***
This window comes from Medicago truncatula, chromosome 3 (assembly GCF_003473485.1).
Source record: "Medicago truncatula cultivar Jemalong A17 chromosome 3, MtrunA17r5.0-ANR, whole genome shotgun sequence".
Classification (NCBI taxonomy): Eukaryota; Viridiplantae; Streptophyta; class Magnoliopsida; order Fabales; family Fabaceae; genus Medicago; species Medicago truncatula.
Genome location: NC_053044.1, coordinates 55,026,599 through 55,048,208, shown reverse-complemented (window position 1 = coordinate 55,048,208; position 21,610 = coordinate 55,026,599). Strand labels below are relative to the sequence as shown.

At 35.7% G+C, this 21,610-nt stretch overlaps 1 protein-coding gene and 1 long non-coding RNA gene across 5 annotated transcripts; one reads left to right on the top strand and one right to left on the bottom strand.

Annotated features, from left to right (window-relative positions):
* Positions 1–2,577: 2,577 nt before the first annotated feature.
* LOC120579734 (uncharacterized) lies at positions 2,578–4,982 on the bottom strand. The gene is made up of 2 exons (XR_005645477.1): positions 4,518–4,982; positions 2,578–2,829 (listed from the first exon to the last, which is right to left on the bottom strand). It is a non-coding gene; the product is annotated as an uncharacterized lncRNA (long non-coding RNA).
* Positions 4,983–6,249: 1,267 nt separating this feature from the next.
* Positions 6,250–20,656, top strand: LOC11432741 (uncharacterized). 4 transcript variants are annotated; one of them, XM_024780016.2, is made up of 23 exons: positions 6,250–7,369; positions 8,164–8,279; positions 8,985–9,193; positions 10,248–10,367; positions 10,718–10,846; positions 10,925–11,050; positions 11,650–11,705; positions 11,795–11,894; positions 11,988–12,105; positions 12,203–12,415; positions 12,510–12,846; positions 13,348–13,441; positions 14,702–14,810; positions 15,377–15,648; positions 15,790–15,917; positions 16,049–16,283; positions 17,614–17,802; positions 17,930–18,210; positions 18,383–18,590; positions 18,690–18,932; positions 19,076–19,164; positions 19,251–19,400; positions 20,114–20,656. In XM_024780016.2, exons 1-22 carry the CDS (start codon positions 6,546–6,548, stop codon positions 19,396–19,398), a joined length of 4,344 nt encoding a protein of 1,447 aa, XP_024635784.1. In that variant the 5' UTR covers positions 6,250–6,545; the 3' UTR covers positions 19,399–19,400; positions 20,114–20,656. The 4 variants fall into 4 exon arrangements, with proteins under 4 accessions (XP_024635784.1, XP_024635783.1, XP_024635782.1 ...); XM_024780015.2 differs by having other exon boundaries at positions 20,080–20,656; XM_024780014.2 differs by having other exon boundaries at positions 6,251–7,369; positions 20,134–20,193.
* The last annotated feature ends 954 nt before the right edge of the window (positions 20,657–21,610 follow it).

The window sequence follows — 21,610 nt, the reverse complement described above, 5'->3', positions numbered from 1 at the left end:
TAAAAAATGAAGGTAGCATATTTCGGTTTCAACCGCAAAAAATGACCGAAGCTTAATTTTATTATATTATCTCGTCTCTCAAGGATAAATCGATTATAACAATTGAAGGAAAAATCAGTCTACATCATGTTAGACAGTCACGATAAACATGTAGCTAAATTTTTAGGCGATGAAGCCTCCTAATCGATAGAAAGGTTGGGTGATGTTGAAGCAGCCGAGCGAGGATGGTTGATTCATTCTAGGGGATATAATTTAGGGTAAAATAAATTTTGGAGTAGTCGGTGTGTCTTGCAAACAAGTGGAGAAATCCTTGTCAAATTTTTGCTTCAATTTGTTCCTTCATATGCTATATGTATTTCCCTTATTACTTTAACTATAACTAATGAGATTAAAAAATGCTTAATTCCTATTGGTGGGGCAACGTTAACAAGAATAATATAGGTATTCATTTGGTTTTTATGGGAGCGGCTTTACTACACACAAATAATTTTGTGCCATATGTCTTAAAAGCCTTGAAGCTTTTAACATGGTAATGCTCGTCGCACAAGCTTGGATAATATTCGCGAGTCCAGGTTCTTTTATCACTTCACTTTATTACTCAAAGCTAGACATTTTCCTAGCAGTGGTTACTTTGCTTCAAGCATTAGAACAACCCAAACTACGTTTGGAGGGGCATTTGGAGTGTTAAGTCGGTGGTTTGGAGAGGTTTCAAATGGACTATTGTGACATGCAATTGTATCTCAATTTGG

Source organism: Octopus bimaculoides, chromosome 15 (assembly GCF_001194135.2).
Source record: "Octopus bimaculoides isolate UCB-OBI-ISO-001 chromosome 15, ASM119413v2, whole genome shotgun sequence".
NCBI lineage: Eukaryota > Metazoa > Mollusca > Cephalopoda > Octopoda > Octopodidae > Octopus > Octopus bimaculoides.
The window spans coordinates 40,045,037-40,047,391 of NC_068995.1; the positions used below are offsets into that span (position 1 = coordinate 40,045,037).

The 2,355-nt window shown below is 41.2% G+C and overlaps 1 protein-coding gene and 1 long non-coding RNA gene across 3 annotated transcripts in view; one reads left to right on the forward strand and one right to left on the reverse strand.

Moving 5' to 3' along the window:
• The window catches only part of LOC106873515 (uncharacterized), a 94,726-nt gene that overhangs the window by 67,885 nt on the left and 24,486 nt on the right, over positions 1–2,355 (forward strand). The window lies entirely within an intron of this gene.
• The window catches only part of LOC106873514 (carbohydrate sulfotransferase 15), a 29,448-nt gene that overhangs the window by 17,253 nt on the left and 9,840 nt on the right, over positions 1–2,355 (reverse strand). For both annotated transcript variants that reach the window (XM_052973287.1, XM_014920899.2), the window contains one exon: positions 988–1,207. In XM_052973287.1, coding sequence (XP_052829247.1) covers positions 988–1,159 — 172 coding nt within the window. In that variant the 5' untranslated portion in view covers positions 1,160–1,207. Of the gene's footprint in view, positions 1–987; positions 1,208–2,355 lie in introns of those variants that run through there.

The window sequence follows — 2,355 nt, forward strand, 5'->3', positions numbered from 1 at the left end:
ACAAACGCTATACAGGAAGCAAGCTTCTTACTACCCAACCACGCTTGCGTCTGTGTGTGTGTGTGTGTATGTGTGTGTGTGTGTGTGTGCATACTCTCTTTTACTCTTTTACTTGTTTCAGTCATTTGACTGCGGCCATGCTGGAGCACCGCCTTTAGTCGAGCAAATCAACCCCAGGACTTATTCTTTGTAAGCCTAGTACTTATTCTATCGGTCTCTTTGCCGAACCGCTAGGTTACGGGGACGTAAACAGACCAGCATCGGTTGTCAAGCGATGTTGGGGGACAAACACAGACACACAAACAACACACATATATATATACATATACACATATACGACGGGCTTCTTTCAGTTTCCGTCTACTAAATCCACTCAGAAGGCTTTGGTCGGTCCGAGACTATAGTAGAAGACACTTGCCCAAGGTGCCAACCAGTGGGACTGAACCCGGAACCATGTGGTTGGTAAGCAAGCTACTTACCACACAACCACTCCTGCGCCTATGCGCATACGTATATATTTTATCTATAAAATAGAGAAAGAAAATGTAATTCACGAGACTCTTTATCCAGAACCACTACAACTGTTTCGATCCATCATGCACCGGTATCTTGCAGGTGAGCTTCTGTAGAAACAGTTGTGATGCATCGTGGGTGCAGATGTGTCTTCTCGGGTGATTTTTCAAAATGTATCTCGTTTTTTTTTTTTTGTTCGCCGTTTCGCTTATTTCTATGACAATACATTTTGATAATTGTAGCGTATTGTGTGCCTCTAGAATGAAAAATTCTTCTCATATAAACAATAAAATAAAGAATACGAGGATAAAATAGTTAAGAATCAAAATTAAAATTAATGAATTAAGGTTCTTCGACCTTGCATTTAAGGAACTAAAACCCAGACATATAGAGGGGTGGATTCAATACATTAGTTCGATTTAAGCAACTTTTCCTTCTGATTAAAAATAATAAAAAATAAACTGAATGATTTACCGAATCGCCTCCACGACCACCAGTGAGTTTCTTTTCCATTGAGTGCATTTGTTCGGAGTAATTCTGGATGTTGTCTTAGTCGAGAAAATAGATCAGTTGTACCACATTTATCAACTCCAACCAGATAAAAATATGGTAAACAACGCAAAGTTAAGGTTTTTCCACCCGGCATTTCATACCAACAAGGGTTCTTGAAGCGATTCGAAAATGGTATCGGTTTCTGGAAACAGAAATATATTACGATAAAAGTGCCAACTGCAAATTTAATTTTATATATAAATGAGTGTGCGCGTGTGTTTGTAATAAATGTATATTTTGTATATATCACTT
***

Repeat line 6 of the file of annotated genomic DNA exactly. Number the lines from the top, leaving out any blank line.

Annotated features, from left to right (window-relative positions):